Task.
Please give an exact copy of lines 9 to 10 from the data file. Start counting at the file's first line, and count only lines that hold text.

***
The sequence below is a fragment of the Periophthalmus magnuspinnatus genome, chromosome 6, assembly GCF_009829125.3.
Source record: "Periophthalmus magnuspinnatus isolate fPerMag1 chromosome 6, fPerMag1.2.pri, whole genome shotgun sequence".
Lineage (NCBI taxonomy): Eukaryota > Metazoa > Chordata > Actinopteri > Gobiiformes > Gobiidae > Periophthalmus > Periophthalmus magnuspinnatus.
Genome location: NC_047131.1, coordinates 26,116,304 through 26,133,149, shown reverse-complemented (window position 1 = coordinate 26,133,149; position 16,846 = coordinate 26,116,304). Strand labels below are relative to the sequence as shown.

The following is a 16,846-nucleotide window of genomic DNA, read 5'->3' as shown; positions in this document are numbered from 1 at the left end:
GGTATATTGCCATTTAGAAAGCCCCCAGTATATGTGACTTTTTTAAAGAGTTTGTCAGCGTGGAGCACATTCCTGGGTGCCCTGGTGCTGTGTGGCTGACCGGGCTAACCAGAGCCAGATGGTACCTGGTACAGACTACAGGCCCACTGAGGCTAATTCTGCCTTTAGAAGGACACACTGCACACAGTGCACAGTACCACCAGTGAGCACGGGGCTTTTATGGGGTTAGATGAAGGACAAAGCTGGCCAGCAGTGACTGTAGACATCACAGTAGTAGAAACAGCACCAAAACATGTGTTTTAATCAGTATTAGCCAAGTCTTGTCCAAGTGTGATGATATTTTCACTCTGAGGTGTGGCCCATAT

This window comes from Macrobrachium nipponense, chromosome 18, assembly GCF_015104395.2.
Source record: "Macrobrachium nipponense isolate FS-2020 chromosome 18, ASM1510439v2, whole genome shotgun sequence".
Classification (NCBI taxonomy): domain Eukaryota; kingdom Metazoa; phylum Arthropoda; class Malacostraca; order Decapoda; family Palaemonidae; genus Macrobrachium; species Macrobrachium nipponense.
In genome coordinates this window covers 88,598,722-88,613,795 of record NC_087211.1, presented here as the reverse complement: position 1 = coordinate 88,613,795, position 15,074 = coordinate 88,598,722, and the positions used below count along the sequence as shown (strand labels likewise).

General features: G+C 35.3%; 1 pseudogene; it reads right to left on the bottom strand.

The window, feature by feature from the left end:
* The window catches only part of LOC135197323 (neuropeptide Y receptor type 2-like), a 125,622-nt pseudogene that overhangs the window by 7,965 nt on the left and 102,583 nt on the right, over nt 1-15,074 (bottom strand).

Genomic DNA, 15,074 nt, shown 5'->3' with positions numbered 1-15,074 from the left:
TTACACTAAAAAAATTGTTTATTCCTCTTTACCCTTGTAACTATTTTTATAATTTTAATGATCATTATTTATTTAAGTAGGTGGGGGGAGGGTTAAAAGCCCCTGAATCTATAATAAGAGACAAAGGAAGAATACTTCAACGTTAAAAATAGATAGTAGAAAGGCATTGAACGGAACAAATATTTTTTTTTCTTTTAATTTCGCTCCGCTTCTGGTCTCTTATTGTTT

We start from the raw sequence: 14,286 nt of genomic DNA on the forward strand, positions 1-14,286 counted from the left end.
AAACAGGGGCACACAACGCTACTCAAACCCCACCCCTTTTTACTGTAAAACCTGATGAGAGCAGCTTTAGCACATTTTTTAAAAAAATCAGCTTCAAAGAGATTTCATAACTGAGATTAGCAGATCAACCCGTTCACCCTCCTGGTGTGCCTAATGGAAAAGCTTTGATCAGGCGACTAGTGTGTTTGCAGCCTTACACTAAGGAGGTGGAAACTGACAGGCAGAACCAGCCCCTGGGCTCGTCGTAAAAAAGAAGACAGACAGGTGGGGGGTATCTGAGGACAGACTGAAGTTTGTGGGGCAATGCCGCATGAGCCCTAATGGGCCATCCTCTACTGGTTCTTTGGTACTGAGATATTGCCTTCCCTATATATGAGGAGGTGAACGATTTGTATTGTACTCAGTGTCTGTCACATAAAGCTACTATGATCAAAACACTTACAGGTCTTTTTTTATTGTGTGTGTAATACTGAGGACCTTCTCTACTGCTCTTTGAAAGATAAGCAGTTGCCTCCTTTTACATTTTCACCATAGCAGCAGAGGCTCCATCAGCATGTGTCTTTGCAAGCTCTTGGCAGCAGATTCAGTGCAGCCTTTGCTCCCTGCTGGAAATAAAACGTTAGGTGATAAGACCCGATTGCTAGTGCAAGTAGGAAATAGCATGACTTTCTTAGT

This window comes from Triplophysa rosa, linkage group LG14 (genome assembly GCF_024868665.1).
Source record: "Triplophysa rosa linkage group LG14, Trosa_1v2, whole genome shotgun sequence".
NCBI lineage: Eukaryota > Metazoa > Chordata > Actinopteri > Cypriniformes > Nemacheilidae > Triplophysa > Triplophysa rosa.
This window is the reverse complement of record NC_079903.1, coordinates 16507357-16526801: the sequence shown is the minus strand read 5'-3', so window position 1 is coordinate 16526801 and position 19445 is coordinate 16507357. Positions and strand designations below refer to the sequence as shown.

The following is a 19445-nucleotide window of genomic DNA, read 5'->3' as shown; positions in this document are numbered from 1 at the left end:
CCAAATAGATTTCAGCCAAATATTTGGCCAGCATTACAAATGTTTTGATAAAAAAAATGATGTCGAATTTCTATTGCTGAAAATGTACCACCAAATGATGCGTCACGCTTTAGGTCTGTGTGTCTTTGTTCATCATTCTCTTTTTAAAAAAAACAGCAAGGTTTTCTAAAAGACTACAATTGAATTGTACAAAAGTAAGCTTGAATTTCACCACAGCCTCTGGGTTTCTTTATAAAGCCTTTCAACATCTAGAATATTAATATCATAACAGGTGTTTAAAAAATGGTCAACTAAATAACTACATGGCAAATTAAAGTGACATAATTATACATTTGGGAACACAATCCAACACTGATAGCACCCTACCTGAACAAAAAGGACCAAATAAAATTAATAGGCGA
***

Classification (NCBI taxonomy): domain Eukaryota; kingdom Metazoa; phylum Arthropoda; class Malacostraca; order Decapoda; family Palaemonidae; genus Macrobrachium; species Macrobrachium nipponense.
In genome coordinates this window covers 88,598,722-88,613,795 of record NC_087211.1, presented here as the reverse complement: position 1 = coordinate 88,613,795, position 15,074 = coordinate 88,598,722, and the positions used below count along the sequence as shown (strand labels likewise).